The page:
Study Finds Black Youth are Attempting Suicide More Often than All Other Racial and Ethnic Groups

According to the Centers for Disease Control and Prevention, suicide is the second leading cause of death in youth 12-18 years old in the United States, and in 2017 alone, suicide accounted for more than 2,200 deaths among this age group.

October 14, 2019

(COLUMBUS, Ohio) – According to the Centers for Disease Control and Prevention, suicide is the second leading cause of death in youth 12-18 years old in the United States, and in 2017 alone, suicide accounted for more than 2,200 deaths among this age group.

Previously, racial and ethnic disparities have been discovered in suicide deaths, however, racial and ethnic differences in youth suicidal ideation, plans and suicide attempts have not been examined in the last two decades.

A study, embargoed for release today in Pediatrics, examined racial and ethnic subgroups of U.S. high school adolescents from 1991 to 2017. Led by Michael Lindsey, PhD, MSW, MPH, of the McSilver Institute for Poverty Policy and Research at New York University, the study found that over time, Black youth have experienced an increase in suicide attempts, while suicide attempts in all other racial and ethnic groups have decreased. For Black males especially, a significant increase in injury by suicide attempt occurred, suggesting Black males may be engaging in more lethal means when attempting suicide.

“Examining trends of suicidal thoughts and behaviors over time by sex, race and ethnicity allow us to determine where to focus our prevention and intervention efforts,” said Arielle Sheftall, PhD, the study’s co-author and principal investigator with the Center for Suicide Prevention and Research in the Abigail Wexner Research Institute at Nationwide Children’s Hospital. “Future research should examine the underlying reasons these changes have occurred in U.S. high school students and determine if current prevention efforts are relevant to all subpopulations of youth.”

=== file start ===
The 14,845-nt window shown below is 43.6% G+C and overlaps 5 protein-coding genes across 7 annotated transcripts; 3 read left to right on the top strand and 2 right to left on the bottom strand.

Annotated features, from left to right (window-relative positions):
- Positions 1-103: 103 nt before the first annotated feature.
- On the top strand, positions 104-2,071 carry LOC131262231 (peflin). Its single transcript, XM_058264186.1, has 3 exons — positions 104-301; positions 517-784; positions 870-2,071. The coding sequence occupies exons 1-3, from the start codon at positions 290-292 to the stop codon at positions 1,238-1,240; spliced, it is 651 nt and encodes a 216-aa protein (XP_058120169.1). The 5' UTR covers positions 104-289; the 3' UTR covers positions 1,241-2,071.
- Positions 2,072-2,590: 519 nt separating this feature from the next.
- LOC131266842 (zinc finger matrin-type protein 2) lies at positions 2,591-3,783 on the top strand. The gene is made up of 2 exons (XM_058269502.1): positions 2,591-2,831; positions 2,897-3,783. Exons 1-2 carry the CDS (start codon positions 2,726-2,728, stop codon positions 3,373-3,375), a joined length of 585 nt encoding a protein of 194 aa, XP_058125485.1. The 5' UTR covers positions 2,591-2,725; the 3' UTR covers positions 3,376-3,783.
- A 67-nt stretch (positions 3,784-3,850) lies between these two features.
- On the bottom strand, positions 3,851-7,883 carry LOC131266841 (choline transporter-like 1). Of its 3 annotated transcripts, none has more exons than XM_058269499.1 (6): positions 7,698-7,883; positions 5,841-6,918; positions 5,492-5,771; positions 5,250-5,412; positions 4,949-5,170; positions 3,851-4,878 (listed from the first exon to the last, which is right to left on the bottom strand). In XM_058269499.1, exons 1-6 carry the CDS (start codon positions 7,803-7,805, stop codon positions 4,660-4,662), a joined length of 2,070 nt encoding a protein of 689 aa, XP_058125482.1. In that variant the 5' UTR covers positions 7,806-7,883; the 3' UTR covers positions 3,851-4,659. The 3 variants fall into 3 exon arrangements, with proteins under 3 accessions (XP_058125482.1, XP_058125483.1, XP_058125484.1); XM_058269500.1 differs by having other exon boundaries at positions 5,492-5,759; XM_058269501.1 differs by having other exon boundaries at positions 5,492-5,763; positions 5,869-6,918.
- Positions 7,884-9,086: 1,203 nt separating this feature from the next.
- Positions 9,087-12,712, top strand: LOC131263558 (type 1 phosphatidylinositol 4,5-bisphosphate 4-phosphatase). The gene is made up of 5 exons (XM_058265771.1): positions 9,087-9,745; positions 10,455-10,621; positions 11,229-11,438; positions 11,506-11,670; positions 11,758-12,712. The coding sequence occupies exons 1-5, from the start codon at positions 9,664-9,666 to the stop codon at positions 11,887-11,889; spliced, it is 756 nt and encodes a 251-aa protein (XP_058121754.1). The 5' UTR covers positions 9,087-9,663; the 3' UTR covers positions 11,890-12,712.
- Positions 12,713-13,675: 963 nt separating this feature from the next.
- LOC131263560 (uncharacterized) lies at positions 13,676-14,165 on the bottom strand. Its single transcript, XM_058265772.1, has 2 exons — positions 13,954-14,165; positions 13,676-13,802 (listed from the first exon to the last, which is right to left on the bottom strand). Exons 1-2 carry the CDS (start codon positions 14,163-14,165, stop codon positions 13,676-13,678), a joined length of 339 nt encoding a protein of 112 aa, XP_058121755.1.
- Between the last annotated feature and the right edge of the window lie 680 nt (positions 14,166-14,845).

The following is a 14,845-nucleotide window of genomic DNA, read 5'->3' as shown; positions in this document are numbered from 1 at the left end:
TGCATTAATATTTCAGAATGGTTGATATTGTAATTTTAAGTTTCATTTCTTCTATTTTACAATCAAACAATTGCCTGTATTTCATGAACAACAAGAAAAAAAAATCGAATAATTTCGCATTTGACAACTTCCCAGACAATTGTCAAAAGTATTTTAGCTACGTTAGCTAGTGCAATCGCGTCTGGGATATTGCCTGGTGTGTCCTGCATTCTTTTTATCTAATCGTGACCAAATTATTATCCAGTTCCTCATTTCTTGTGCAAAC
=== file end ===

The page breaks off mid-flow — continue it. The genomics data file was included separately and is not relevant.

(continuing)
“The epidemiology of suicide has changed over time, and rates are increasing,” explained Dr. Sheftall. “Studies like this allow us to start identifying some of the factors that might have changed and are driving these increases in suicidal behavior.”

Data for this study were collected from the nationally representative school-based Youth Risk Behavior Survey (YRBS) and included 198,540 high school students.

If you or your child need immediate help due to having suicidal thoughts, go to your local emergency room immediately, call the National Suicide Prevention Lifeline at 1-800-273-TALK (8255) or reach the Crisis Text Line by texting “START” to 741-741. If you believe an overdose has occurred, call the national Poison Help hotline 1-800-222-1222.

Responsible reporting on suicide has the power to save lives. Click here for resources for journalists who cover suicide.

About Nationwide Children's Hospital

Named to the Top 10 Honor Roll on U.S. News & World Report’s 2019-20 list of “Best Children’s Hospitals,” Nationwide Children’s Hospital is one of America’s largest not-for-profit freestanding pediatric health care systems providing wellness, preventive, diagnostic, treatment and rehabilitative care for infants, children and adolescents, as well as adult patients with congenital disease. Nationwide Children’s has a staff of more than 13,000 providing state-of-the-art pediatric care during more than 1.5 million patient visits annually. As home to the Department of Pediatrics of The Ohio State University College of Medicine, Nationwide Children’s physicians train the next generation of pediatricians and pediatric specialists. The Abigail Wexner Research Institute at Nationwide Children’s Hospital is one of the Top 10 National Institutes of Health-funded freestanding pediatric research facilities. More information is available at NationwideChildrens.org.